Humanity’s Transhuman Future and the Ethics of the Other in Dan Simmons’ Hyperion Cantos Cover Image

Humanity’s Transhuman Future and the Ethics of the Other in Dan Simmons’ Hyperion Cantos
Humanity’s Transhuman Future and the Ethics of the Other in Dan Simmons’ Hyperion Cantos

Author(s): Mariusz Marszalski
Subject(s): Fiction, Metaphysics, Ethics / Practical Philosophy, Social Philosophy, Philosophy of Science, Ontology, American Literature
Published by: Masarykova univerzita
Keywords: Transhumanism; posthumanism; future; ethics; Other;

Summary/Abstract: Dan Simmons’ series of books – Hyperion, The Fall of Hyperion, Endymion and The Rise of Endymion – extrapolates from the present of an increasing impact of bio- and nanotechnologies on our species to the yet unknown future of an evolution towards the transhuman and the posthuman. The ontological dimension of such a hypothetical evolution of humankind has been sometimes more and sometimes less enthusiastically treated by such trans- and post-humanity critics as Vernor Vinge, Hans Moravec, Ray Kurzweil, Nick Bostrom, Michio Kaku and Katherine Hayles. The objective of this paper is to draw attention to ethical issues brought up by Simmons that ensue from the fact that the conjectural bifurcation of mankind into the old style and new style humans (including man-created AI independent entities) would position the latter as the former’s Other. Historically, moral obligations of members of a particular group or culture toward one another have been predicated on the idea of sameness which privileges those who are like us and disprivileges those who are different. Would the relationship of sameness still hold if humanity underwent a radical ontological shift, becoming at least in its part its own Other? As Simmons suggests, it would not, which would have to lead to a war of attrition, each against all. The author of The Hyperion Cantos speculates on the above mentioned problem positing that humanity’s salvation lies in changing the attitude of confrontation to one of consensus and, in a Levinasian manner, rejecting the exclusive ethics of sameness while embracing the all-inclusive ethics of alterity.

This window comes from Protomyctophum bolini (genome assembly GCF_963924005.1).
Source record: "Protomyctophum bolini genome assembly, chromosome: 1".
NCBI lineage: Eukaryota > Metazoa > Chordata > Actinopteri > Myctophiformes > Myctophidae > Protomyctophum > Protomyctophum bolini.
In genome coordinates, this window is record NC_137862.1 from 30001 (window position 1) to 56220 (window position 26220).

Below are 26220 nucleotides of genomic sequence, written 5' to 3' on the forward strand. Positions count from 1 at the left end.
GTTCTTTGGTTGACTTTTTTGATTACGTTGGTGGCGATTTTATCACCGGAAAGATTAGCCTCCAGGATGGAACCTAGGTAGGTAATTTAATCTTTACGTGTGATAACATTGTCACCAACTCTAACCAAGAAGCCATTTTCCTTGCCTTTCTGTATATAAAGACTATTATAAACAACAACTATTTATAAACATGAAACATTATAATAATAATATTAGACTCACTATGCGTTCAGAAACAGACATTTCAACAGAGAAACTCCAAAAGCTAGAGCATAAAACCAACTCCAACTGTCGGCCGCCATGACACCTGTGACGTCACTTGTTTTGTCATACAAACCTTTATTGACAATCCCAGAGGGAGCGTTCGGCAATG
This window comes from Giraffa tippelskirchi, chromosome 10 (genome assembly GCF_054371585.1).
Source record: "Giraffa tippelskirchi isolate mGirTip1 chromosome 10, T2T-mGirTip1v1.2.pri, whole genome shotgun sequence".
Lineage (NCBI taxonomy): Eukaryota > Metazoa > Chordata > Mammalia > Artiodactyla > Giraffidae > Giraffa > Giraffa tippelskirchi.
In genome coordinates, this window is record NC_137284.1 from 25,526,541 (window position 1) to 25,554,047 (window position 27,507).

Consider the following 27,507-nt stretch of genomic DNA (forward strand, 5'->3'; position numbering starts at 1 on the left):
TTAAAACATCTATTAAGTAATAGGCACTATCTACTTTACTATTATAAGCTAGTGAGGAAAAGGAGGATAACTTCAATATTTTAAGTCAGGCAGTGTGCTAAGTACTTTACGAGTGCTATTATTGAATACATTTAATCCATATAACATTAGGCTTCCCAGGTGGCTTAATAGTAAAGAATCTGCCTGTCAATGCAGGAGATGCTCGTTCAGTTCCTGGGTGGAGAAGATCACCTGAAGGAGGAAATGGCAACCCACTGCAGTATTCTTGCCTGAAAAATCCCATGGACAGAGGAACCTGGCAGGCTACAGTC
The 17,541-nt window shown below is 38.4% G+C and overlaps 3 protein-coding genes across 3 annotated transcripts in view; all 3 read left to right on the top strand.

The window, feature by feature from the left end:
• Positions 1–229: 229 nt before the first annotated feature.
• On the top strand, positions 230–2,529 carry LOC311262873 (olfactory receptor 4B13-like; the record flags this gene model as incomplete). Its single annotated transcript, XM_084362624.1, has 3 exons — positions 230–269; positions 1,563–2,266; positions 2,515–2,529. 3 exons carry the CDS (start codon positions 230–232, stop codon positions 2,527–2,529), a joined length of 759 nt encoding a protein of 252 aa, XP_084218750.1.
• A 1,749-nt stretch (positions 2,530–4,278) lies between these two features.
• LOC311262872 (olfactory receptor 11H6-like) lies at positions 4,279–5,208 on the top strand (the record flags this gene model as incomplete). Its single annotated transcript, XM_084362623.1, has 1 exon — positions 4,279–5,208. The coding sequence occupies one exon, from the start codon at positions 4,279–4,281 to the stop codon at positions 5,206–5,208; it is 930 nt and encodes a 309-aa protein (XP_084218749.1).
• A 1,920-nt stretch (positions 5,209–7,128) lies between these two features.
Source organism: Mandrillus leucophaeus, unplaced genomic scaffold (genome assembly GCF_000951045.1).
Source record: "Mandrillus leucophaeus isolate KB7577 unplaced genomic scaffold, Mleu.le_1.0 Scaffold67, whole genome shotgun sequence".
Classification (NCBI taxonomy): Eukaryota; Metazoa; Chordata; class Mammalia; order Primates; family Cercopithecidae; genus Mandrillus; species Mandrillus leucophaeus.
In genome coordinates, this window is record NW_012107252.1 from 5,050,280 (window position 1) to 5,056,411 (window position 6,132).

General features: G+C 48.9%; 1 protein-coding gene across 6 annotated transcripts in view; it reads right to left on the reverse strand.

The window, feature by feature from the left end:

• Issue Year: 18/2015
  • Issue No: 2
  • Page Range: 44-58
  • Page Count: 15
  • Language: English